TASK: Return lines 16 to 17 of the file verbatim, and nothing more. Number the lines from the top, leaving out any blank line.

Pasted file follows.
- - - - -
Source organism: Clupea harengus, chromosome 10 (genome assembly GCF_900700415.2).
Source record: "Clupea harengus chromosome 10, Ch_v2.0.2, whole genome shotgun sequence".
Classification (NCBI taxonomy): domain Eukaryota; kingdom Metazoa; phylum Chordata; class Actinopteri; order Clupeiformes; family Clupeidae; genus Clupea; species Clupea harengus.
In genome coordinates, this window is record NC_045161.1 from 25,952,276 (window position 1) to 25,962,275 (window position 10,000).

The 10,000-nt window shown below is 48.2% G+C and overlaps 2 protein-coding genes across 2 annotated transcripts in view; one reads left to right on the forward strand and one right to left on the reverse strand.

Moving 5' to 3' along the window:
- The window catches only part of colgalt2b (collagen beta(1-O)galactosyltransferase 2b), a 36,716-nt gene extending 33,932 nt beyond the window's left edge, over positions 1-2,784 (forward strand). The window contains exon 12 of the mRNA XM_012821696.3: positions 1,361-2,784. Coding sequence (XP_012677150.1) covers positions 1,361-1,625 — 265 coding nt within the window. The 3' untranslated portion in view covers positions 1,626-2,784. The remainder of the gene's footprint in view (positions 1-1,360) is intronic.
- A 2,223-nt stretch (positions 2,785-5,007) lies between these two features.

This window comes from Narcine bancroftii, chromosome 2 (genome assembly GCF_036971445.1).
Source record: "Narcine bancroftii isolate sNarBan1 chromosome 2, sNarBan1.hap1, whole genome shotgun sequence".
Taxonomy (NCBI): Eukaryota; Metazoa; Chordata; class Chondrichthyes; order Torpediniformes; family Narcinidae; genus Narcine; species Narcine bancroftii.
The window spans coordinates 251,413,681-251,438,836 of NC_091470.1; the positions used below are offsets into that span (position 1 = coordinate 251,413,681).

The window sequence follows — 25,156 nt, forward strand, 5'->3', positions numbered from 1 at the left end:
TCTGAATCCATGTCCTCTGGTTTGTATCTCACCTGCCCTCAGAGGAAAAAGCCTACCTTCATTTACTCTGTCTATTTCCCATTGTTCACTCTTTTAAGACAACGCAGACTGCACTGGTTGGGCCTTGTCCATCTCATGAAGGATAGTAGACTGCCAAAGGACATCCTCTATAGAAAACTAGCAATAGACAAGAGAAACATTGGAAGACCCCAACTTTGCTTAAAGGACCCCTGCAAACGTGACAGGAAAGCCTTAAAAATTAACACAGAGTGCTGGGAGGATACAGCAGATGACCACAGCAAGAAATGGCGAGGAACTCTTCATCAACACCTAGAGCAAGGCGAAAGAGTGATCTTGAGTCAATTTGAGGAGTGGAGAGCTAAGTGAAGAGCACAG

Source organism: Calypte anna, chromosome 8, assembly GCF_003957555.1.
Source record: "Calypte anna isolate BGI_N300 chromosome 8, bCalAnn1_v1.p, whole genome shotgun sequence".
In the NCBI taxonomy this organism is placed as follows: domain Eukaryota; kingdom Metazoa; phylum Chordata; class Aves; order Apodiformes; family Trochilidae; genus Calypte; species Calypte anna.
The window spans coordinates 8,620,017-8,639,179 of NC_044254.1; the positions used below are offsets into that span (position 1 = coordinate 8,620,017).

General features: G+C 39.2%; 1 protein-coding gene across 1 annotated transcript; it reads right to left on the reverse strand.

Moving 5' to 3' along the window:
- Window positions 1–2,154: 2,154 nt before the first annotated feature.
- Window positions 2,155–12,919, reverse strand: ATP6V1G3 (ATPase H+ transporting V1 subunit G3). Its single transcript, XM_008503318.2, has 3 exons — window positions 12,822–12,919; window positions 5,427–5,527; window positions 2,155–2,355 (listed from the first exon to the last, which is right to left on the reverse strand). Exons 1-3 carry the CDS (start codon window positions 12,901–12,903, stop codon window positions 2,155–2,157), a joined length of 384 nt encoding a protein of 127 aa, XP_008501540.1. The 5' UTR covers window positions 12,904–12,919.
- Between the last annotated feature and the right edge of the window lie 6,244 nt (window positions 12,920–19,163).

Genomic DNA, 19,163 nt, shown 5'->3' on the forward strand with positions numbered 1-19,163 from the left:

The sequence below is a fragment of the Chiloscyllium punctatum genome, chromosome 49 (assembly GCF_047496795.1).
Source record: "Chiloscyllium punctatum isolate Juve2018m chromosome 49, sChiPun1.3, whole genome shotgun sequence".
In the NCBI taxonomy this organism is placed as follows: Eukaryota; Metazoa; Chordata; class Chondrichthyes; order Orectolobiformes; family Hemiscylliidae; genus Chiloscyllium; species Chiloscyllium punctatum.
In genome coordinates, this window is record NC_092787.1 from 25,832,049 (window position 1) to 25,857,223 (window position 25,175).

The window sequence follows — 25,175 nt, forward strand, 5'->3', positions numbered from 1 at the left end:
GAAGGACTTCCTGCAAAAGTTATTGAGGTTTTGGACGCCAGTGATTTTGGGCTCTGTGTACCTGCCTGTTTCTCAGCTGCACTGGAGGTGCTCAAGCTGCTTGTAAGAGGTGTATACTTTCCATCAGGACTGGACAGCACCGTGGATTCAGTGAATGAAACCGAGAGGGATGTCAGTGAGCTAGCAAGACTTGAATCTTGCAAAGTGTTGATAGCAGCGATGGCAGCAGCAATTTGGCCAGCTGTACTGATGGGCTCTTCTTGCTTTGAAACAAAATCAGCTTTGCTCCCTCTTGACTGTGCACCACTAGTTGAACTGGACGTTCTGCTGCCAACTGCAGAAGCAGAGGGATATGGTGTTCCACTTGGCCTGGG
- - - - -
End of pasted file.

Source record: "Calypte anna isolate BGI_N300 chromosome 8, bCalAnn1_v1.p, whole genome shotgun sequence".
In the NCBI taxonomy this organism is placed as follows: domain Eukaryota; kingdom Metazoa; phylum Chordata; class Aves; order Apodiformes; family Trochilidae; genus Calypte; species Calypte anna.